Perhaps honoring the revered venue, the band shockingly appeared onstage in dress coats and vested suits, with Hood sporting his shortest haircut since high school. Muscle Shoals natives Hood and Cooley traded compositions throughout the set, with iconic tunes like ” Sinkhole ” and ” Uncle Frank ” interspersed with rarely heard  ” Pauline Hawkins ” and ” Get Downtown “. The band doesn’t often play much from A Blessing and A Curse, the     ” not happy album ” borne of the Isbell/Tucker divorce and Jason’s departure, well chronicled in the band documentary The Secret to A Happy Ending. But for this night, the rendition of ” World of Hurt ” took on an uplifting tone, and when Hood spread his arms to embrace the granite amphitheater crowd and holler, ” It’s great to be alive “, it felt like redemption, as if the current band could honor the past and blaze into the future.

DBT onstage

DBT onstage, flanked by some other band’s equipment.

” I’m just the Opening Act and the van is packed; haulin’ ass to another State…” –  Hood,DBT: ” The Opening Act “

When your band is cited by Rolling Stone as the best live act in America not 3 years ago, it might be a bitter pill to have to open for what might be a lesser talent. But regrettably Deserve’s got nothing to do with it, and the band respectfully tore up the stage for their allotted time and creatively avoided upstaging the headliners by announcing that ” Grand Canyon ” would be their last song. The lovely tribute to their late friend and guitar tech Craig Lieske built to a sonic climax as Hood, Cooley, Gonzalez, Patton, and finally drummer Brad Morgan took bows and applause and walked offstage. As the lights came up and the canned blues filtered over the crowd, it was clear there would be no encore from the band famous for several. To nail the end of the set, leaving the crowd yearning for more, and walk off into the Rocky Mountain night…that’s a tough act to follow. I resisted the urge to bust on the unenlightened just entering the Rocks as my crew skipped out past the ushers warning, ” you can’t come back in “. No need to on this night.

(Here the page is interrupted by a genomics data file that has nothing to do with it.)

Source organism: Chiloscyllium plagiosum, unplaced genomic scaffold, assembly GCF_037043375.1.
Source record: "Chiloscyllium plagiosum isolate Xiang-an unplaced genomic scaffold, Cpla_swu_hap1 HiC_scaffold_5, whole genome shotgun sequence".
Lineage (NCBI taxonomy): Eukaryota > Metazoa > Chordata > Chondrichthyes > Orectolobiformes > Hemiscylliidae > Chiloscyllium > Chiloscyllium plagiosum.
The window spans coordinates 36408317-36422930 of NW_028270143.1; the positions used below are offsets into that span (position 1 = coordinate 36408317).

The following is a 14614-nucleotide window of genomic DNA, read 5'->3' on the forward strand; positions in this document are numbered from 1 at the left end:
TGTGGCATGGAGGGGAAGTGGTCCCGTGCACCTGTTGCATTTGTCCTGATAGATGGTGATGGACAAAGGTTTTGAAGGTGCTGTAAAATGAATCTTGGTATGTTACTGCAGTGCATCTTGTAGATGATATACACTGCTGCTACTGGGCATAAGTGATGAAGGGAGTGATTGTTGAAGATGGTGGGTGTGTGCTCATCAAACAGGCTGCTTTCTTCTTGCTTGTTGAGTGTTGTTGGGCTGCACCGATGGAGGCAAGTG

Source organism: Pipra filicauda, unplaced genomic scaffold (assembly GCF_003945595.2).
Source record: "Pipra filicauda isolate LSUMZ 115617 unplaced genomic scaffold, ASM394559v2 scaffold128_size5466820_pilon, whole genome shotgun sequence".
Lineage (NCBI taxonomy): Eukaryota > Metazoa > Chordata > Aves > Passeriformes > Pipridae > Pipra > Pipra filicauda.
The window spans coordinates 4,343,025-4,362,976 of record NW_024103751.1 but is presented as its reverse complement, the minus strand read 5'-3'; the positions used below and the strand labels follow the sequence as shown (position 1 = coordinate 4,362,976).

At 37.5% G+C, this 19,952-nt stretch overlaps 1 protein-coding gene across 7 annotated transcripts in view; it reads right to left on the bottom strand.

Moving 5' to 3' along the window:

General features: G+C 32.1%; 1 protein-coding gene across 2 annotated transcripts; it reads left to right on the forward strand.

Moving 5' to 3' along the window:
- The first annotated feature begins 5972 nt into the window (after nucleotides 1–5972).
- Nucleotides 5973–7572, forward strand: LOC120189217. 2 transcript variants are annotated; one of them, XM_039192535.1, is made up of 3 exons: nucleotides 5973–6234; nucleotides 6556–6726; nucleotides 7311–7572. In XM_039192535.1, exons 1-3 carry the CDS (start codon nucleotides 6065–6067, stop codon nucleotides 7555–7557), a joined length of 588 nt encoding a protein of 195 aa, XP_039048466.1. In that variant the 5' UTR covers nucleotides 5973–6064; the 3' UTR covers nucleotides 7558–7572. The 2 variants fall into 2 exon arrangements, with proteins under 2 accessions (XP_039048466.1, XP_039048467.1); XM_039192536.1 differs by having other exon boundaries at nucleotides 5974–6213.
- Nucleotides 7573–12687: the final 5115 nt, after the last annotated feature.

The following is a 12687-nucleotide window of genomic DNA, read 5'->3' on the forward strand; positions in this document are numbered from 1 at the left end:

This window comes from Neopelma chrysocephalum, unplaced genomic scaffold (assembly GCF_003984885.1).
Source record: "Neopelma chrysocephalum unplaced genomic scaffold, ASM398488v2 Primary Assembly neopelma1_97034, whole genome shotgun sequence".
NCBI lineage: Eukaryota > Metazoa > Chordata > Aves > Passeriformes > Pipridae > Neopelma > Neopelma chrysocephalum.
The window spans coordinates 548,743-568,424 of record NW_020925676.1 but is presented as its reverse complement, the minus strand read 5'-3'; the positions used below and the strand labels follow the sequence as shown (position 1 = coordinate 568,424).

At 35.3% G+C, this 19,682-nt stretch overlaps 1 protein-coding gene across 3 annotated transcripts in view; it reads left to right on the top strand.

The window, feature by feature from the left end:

” The secret to a Happy Ending is knowing when  to roll the credits…” – Hood, DBT: ” World of Hurt “

 

Your faithful mountain correspondent, Nanker Phledge

 

 

” Duality of the Southern Thing “- MUSCLE SHOALS documentary

” MUSCLE SHOALS ” directed by Greg ” Freddy ” Camalier

muscle shoals” Now Muscle Shoals has got the Swampers, and they’ve been known to pick a song or two…” — Ronnie Van Zant/ Ed King/ Gary Rossington; Lynyrd Skynyrd- ” Sweet Home Alabama”

The Swampers at Muscle Shoals Sound

The Swampers at Muscle Shoals Sound

Just south of the Alabama/Tennessee border, about 26 miles from Mike Cooley’s  ” Zip  City “, runs a stretch of the Tennessee River where the rocks seem to make the waters sing. Native Americans believed that a woman sang to them from beneath the waves. When extraordinarily rendered to Muscogee, Oklahoma, many grieved for the loss of the songs in the water, and at least one woman trudged by foot for five years to return to Muscle Shoals.

Years later, world-class musicians would heed that siren song and make their pilgramage  to this tiny corner of North Alabama ” to record that sweet soul music, that Muscle Shoals sound ” ( Patterson Hood, DBT: ” Ronnie and Neil” ) at Rick Hall’s FAME studio, and later at Muscle Shoals Sound with Swamper/Producer/guitarist Jimmy Johnson and his cohorts bassist David Hood and drummer Roger Hawkins.